Walkaround #1031

Space Shuttle

These photos were taken by Justin Davenport at the Kennedy Space Center in June 2007.

Click on images below to see larger images

Shuttle Explorer mockup at the KSC Visitor Center. Right nose with RCS jets.  Explorer is a pretty good representation of an actual orbiter. Left nose with RCS jets and gear Close up of nose landing gear


Closeup of nose gear well.  The gray color of the well is actually a reflective metallic color on the real orbiter. Back of nose gear and tiled underside. Right wing and OMS pod.  Some RCC panels on the wing would be slightly different shades of gray on the real thing. RCC leading edge and main landing gear. 


Main landing gear well.  Again, the gray color would be reflective metallic on the real thing. Left main landing gear. The aft half of the orbiter.  The gray building lets visitors enter the interior of the orbiter. The business end of the orbiter.  The real thing can put out about 1 million lb. of thrust on the 3 liquid fueled SSME's.


Closeup of SSME and aft RCS jets.  The real thing has white circles surrounding the SSME attachment points. The cargo bay interior with a replica of the Intelsat kick motor and cradle used in the STS-49 mission. The cockpit with a mannequin in a NASA launch and entry flight suit mandated after STS-51L Challenger. The middeck of the orbiter with lockers.  Clothes, food, and experiments are housed in the lockers.


The power head of the SSME - I believe this is a retired actual flight engine. Another view of the SSME power head.  Each SSME has over 375,000 lbs. of thrust. Still another view of the SSME power head.  The SSME gets its fuel from the rust-colored external tank. The Shuttle Atlantis on Pad 39A the day before launch.  We got to see it from an observation tower.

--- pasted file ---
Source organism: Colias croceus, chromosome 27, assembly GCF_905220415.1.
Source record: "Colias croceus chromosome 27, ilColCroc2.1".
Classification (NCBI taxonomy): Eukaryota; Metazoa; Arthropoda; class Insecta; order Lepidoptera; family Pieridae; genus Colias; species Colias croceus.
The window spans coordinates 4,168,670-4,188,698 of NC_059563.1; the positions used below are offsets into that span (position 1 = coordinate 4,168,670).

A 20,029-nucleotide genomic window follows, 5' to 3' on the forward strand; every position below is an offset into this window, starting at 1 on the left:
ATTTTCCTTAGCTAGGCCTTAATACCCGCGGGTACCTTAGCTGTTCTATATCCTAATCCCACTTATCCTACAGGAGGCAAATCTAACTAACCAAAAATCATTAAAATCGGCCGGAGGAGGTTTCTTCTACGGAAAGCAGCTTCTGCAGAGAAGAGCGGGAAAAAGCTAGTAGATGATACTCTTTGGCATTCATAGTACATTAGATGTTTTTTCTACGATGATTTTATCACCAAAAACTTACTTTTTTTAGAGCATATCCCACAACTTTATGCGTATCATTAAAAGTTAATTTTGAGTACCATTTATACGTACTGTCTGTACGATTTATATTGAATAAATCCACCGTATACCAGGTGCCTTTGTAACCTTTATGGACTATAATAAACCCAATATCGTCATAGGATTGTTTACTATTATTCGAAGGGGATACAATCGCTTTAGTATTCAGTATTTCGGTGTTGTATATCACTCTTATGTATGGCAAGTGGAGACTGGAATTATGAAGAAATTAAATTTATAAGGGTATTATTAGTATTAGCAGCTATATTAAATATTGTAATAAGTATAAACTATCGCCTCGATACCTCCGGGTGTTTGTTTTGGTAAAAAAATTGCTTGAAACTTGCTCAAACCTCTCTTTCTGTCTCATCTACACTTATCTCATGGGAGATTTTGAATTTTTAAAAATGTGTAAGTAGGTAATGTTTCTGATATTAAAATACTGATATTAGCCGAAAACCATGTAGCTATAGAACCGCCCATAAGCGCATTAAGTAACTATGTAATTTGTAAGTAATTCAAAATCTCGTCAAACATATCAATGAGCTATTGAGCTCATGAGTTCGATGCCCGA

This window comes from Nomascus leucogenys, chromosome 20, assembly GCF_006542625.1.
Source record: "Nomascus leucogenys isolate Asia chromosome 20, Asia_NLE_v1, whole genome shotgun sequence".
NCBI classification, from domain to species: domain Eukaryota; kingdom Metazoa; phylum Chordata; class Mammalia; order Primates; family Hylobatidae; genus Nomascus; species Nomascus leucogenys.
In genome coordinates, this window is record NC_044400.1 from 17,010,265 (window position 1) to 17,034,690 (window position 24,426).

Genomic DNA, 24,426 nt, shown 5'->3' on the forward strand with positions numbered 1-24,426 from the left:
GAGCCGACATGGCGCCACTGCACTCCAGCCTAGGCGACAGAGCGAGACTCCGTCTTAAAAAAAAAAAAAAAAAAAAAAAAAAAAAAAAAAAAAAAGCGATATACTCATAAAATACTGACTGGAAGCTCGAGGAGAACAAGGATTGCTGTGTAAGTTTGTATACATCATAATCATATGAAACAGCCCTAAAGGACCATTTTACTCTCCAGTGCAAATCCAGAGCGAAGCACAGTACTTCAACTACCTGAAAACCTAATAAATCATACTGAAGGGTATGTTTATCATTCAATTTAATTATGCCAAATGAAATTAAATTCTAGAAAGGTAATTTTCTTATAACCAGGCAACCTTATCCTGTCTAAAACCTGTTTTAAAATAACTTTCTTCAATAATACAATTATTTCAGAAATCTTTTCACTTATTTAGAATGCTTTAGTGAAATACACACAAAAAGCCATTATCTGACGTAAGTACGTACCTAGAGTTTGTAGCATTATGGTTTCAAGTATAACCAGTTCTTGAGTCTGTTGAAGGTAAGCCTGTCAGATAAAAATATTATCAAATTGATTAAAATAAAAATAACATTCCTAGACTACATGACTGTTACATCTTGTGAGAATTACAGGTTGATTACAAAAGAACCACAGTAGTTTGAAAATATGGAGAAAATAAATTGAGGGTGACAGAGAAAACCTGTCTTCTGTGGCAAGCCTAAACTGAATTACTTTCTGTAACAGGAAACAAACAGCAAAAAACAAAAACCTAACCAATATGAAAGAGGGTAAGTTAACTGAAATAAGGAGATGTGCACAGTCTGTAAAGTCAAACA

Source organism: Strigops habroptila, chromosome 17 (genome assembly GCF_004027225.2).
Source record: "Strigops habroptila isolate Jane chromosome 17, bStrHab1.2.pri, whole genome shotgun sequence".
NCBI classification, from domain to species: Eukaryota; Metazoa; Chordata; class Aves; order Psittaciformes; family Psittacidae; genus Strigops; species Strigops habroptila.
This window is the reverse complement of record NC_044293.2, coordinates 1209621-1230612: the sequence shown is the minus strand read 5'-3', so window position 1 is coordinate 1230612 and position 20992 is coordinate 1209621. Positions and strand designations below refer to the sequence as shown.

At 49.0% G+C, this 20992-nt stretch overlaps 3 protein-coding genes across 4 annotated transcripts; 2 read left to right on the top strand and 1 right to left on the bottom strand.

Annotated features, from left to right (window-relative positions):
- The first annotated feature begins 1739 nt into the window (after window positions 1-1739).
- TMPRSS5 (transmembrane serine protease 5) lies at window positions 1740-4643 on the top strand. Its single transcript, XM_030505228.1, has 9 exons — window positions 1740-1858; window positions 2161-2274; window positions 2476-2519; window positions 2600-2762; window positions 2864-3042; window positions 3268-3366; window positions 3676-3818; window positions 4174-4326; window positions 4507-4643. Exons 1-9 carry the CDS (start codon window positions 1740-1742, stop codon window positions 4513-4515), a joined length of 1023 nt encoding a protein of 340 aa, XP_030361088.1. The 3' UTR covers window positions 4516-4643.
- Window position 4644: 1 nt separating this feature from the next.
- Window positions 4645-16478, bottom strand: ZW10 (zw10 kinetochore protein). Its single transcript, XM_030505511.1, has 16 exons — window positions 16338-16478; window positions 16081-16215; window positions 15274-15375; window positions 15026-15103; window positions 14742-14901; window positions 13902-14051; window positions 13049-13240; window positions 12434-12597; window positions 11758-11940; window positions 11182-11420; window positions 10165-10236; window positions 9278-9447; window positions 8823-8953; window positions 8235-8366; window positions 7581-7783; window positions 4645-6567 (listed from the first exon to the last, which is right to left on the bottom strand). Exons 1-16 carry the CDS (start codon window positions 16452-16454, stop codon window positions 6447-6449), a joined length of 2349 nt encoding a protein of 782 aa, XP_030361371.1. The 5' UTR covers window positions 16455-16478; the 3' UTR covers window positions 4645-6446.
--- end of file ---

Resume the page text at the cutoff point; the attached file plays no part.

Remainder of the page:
The aforementioned External Tank with a set of SRB's.  This sits across the plaza from Explorer. The back of the SRB's.  The real thing has separation rockets on the inside of the SRB nozzle casing, facing the other nozzle casing. The business end of the SRB.  Each SRB produces 3.3 million pounds of thrust. The ET and SRB nose section.  The display ET does not have any foam insulation, we are seeing the metal structure.


The left side of Explorer.  The first 10 or 11 payload bay black hinge tile areas are rectangles on current orbiters. The back of the ET and SRB's.  Note the circular doors - these are access areas for things like ECO sensors. STS-117 climbs into the sky on 7.5 million pounds of thrust!!  The yellow exhaust was really bright and dazzling. STS-117 Atlantis climbing higher.  I will ALWAYS remember this sight.


The crews of Columbia and Challenger immortalized along with other fallen astronauts. The cavernous Vehicle Assembly Building. Launch pads 39A and 39B two days after STS-117 blasted off.  Note the empty launch platform on 39A. Closeup of pad 39B.  This pad is not scheduled for use again until the Orion/Ares program starts test flights.

Photos and text by Justin Davenport